If the tree is touching electrical wires contact PG&E 800-743-500 or the Mill Valley Fire Department at 389-4130.

If the tree is outside of the city limits, but is on county property contact County of Marin Public Works @ 415-499-7877.

 

Q: Who keeps the trees trimmed?
A:

Tree maintenance is the responsibility of the Parks Department (388-4242).

 

Q: When does an obstruction in the road become a road closure?
A:

The City requires eleven feet of roadway to be kept clear and passable. This is to allow for the free passage of emergency vehicles such as fire engines or ambulances. Leaving less than eleven feet open constitutes a closed road and requires a Road Closure Permit.


 

Q: Am I allowed to close a road?
A:

The City allows most roads to be closed for the staging of large equipment for construction or tree work. If you think you need to close a road, contact the Department of Public Works at least 48 hours before the proposed closure. There is a procedure to follow and a $70 fee. Access for emergency services must be maintained. Dead end streets and some busy streets may not be closed. Two closures on one street will not be allowed if this creates an area with no outlets. Overnight closures are not allowed. The City does not allow the closure of roads for the staging of moving vans. Streets may be closed for block parties. For information on staging a block party, see the City’s Event Policy.

 

Q: Am I allowed build a fence in the right-of-way?
A:

Fences are allowed to be built in the right-of-way under certain conditions. There has to be a necessary reason why the fence can’t be located on the property line. The right-of-way is for public use and fencing to expand yard size is prohibited. Given the City’s hilly topography, fences sometimes need to be placed in the right-of-way to accomplish their purpose. Fences are not allowed to be placed closer than three feet from the edge of the road. This allows for a recovery area for pedestrians. Gates are not allowed to swing over a road or sidewalk.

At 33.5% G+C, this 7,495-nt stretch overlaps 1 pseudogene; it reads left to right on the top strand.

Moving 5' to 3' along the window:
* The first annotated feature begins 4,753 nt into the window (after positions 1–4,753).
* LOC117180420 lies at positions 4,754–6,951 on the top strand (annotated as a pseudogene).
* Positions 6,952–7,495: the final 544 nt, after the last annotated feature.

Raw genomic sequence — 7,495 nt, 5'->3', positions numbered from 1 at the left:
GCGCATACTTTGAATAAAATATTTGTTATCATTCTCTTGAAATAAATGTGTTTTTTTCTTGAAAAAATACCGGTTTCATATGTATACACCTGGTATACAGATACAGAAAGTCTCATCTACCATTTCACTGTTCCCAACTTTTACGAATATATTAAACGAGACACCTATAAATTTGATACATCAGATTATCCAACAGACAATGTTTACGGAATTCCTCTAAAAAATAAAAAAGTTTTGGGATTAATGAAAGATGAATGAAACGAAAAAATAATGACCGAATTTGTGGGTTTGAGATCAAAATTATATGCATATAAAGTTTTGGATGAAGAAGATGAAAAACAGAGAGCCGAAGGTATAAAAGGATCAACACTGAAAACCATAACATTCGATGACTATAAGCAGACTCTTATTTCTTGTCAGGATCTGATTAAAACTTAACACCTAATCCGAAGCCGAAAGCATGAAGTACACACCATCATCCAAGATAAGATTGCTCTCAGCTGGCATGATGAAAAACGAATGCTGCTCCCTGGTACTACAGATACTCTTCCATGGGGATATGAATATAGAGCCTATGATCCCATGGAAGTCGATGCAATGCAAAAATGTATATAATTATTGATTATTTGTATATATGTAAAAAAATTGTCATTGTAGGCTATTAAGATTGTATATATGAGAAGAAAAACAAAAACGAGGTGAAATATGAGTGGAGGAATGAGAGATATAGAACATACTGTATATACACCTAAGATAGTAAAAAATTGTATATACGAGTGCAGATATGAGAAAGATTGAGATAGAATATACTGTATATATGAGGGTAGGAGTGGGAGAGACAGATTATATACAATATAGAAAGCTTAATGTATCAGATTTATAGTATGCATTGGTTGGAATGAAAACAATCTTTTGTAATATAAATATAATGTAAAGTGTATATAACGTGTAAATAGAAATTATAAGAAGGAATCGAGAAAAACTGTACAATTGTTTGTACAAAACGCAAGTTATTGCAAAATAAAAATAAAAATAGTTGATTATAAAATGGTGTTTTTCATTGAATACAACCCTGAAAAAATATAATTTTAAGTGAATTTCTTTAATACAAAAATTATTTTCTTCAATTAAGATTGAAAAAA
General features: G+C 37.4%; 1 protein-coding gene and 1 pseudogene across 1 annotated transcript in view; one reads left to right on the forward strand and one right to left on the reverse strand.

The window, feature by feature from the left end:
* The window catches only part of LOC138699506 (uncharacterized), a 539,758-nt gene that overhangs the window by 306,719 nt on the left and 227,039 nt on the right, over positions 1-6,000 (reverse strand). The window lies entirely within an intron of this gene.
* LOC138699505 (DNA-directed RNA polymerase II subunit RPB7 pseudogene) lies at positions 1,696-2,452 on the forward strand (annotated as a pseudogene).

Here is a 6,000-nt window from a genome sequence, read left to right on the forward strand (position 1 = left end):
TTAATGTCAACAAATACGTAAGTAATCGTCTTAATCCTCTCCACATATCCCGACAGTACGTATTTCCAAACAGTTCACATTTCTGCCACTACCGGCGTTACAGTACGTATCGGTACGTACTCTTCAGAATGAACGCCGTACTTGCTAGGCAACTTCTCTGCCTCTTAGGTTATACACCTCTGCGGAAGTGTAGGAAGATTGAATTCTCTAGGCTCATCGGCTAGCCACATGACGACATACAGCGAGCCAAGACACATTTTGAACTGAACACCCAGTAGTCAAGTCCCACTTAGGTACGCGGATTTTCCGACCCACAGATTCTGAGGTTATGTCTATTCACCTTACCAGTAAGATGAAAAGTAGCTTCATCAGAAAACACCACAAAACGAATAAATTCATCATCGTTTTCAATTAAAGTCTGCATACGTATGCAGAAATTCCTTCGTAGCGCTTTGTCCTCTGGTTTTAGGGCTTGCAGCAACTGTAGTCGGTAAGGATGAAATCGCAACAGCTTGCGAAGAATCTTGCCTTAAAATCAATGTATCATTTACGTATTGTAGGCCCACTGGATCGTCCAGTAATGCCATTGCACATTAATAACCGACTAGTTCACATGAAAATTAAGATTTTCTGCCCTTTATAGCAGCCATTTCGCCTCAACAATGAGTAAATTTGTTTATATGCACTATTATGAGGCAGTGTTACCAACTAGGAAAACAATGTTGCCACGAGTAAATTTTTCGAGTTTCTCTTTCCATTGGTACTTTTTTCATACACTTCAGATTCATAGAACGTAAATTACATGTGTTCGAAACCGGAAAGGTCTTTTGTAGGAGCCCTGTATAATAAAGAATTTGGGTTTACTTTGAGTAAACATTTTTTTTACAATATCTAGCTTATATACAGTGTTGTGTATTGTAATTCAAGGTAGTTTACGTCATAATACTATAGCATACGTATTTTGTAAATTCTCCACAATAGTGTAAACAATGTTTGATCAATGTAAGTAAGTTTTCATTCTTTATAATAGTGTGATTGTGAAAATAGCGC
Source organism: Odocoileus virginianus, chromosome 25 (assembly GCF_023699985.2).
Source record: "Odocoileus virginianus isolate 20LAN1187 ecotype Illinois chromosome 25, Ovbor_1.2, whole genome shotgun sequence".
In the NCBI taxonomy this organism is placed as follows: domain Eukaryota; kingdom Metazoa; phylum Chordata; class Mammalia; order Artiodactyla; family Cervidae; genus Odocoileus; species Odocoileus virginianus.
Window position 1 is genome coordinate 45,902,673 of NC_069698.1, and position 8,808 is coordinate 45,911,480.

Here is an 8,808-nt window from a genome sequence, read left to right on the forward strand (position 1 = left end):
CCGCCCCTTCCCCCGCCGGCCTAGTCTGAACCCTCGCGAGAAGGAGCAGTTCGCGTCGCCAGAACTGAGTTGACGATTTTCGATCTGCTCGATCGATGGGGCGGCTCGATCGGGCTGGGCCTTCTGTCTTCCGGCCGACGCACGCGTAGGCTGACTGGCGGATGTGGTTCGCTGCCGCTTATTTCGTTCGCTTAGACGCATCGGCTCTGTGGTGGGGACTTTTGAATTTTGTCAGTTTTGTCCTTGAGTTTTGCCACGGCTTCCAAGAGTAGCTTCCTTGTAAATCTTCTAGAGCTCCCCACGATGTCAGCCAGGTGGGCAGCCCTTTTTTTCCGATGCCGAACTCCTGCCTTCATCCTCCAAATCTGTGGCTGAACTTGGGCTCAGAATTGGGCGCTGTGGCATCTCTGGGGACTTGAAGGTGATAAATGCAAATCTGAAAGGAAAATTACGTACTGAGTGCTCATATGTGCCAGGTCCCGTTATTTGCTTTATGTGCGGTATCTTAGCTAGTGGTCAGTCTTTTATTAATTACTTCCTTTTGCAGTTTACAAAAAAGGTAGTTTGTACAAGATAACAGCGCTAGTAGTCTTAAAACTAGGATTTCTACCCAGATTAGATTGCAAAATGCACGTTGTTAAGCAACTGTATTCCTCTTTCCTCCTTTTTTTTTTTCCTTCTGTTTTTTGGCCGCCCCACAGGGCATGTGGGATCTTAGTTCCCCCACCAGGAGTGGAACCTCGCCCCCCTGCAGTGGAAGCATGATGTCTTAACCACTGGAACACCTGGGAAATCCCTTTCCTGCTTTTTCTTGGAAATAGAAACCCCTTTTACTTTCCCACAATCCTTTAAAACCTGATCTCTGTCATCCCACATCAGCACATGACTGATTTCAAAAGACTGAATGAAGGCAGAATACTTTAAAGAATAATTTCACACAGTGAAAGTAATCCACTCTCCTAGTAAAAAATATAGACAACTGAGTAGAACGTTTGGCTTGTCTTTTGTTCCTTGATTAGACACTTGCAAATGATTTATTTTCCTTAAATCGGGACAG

Fences or other surface improvements are not allowed within the Steps, Lanes and Paths throughout the City. Fences require an Encroachment Permit from DPW as well as fence permits from the Planning Department.

 

Q: What does Public Works look for in fence design?
A:

The most important factor for Public Works is how a fence hinders visibility. Tall, solid fences can block visibility for a car exiting a property. This is especially important in areas that have sidewalks. With a tall solid fence, a car backing out of a driveway and a child on a bicycle on the sidewalk will not be able to see each other until it is too late. With the varied terrain and irregularly shaped lots in Mill Valley, the amount of sight distance necessary to be preserved is decided on a case-by-case basis. However, if you are submitting a fence application near a driveway or a road, it is suggested you start with a design that limits the fence height to 30 inches within a 10-foot triangular area on either side of the driveway or road.

 

Q: Is there a policy regarding block parties or special events?
A:

Yes, see the City’s Events Policy.

 

Q: I am having trouble finding space to keep the three garbage cans we are required to have. Can I keep them out near the road?
A:

The Municipal Code allows for the storage of garbage cans in places where they will not be a public nuisance or in any degree offensive. While this does not exclude garbage cans from the right-of-way, the City prohibits the construction of pads or enclosures for garbage cans in the right-of-way.

 

Q: I have noticed streetlight on my street is not working properly. How can I get it fixed?
A:

You should call the Department of Public works at 388-4033 to report a problem with streetlights. When reporting streetlight problems you will be asked for the location of the pole and a pole number. The numbers are typically three digits long followed by a letter. You will also be asked for type of problem with the light. The three main problems with streetlights are being burned out, staying on during the day and blinking on and off which is called cycling.

 

Q: There is a parking space in front of my house that is off the paved roadway. Is this my private parking space or is it public?
A:

The road rights-of-way in Mill Valley are typically 40 or 50 feet wide, while the paved roads are less than that. So a parking space may be off the pavement, but still in the right-of-way. The policy is that if a parking space is at least 50% in the right-of-way it is considered a public space and is available to anyone on a first come-first serve basis. If you pay to create a parking space more than 50% in the right-of-way it is still a public space even though you have paid for it. Any new parking spaces that may be created must be wide enough to hold a car completely off the paved roadway.